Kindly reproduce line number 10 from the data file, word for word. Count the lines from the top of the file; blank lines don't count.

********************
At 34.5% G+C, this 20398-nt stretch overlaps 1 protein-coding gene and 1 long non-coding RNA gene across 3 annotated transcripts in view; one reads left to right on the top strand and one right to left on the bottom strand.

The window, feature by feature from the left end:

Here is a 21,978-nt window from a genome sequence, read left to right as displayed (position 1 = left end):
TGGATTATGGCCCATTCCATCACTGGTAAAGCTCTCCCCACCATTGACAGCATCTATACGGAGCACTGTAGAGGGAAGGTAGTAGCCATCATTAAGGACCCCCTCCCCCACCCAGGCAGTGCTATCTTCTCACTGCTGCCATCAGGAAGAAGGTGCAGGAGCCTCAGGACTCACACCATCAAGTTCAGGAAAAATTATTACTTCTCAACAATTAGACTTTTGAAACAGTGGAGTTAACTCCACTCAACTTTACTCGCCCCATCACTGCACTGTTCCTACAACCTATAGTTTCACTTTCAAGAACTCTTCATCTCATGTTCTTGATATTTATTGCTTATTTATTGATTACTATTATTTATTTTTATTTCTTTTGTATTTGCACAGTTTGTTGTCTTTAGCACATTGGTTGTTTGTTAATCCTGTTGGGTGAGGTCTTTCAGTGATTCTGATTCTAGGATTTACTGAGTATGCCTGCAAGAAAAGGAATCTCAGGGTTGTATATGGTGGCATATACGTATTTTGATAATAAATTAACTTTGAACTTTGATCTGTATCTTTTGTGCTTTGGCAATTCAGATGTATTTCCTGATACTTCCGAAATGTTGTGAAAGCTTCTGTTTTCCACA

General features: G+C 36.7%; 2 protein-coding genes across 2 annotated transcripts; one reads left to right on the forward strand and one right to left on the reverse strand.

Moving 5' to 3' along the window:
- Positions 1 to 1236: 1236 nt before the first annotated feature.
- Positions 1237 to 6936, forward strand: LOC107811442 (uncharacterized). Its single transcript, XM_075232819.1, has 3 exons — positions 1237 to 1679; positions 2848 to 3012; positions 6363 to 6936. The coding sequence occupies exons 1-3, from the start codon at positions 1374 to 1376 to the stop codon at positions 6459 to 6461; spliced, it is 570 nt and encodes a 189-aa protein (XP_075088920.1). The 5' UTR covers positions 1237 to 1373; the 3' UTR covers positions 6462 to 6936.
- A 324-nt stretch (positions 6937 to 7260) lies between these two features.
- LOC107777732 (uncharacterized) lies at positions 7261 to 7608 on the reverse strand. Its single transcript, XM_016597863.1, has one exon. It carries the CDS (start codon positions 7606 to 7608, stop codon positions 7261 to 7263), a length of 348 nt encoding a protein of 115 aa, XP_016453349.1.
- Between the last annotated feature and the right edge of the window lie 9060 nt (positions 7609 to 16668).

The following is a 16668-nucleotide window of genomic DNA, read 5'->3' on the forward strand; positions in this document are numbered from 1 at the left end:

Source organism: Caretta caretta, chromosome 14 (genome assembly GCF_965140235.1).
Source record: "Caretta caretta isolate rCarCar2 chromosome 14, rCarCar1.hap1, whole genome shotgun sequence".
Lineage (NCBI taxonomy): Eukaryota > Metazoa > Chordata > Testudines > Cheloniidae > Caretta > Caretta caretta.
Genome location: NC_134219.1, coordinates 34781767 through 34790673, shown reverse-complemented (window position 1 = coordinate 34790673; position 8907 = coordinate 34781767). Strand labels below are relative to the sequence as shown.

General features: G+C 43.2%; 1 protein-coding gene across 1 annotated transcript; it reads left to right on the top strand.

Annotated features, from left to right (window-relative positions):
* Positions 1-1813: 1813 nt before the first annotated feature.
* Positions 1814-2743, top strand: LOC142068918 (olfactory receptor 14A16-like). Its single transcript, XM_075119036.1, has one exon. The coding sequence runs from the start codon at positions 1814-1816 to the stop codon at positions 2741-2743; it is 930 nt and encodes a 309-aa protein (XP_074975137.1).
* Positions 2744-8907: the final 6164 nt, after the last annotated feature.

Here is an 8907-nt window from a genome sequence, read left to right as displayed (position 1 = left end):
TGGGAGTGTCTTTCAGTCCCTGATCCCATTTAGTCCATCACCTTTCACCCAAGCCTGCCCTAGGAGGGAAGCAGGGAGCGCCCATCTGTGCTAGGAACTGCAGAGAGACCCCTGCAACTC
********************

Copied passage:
- LOC107777732 (uncharacterized) lies at positions 7261 to 7608 on the reverse strand. Its single transcript, XM_016597863.1, has one exon. It carries the CDS (start codon positions 7606 to 7608, stop codon positions 7261 to 7263), a length of 348 nt encoding a protein of 115 aa, XP_016453349.1.